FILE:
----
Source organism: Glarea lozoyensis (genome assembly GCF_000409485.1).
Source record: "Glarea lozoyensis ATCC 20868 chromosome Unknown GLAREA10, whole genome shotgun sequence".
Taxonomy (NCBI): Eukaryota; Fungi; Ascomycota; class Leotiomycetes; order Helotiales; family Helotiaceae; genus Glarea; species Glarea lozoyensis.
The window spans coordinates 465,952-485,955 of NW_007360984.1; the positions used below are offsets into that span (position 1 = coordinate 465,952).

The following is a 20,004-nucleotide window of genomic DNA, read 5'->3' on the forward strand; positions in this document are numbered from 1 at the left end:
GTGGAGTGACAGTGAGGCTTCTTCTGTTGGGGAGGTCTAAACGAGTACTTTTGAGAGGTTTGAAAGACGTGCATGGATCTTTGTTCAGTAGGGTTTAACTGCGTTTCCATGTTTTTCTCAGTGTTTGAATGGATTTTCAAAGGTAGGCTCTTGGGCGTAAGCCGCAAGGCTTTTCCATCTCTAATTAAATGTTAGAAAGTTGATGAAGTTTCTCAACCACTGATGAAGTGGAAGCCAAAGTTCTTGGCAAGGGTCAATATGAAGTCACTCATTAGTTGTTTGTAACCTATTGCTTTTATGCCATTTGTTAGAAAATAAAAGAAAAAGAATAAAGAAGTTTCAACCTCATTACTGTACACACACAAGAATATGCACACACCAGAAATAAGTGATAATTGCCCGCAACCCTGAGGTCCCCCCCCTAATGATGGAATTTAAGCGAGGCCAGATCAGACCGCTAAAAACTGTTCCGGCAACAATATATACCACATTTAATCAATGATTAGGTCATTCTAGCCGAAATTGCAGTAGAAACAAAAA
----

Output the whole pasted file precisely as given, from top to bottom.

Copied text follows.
Source organism: Glarea lozoyensis (genome assembly GCF_000409485.1).
Source record: "Glarea lozoyensis ATCC 20868 chromosome Unknown GLAREA10, whole genome shotgun sequence".
Taxonomy (NCBI): Eukaryota; Fungi; Ascomycota; class Leotiomycetes; order Helotiales; family Helotiaceae; genus Glarea; species Glarea lozoyensis.
The window spans coordinates 465,952-485,955 of NW_007360984.1; the positions used below are offsets into that span (position 1 = coordinate 465,952).

The following is a 20,004-nucleotide window of genomic DNA, read 5'->3' on the forward strand; positions in this document are numbered from 1 at the left end:
GTGGAGTGACAGTGAGGCTTCTTCTGTTGGGGAGGTCTAAACGAGTACTTTTGAGAGGTTTGAAAGACGTGCATGGATCTTTGTTCAGTAGGGTTTAACTGCGTTTCCATGTTTTTCTCAGTGTTTGAATGGATTTTCAAAGGTAGGCTCTTGGGCGTAAGCCGCAAGGCTTTTCCATCTCTAATTAAATGTTAGAAAGTTGATGAAGTTTCTCAACCACTGATGAAGTGGAAGCCAAAGTTCTTGGCAAGGGTCAATATGAAGTCACTCATTAGTTGTTTGTAACCTATTGCTTTTATGCCATTTGTTAGAAAATAAAAGAAAAAGAATAAAGAAGTTTCAACCTCATTACTGTACACACACAAGAATATGCACACACCAGAAATAAGTGATAATTGCCCGCAACCCTGAGGTCCCCCCCCTAATGATGGAATTTAAGCGAGGCCAGATCAGACCGCTAAAAACTGTTCCGGCAACAATATATACCACATTTAATCAATGATTAGGTCATTCTAGCCGAAATTGCAGTAGAAACAAAAA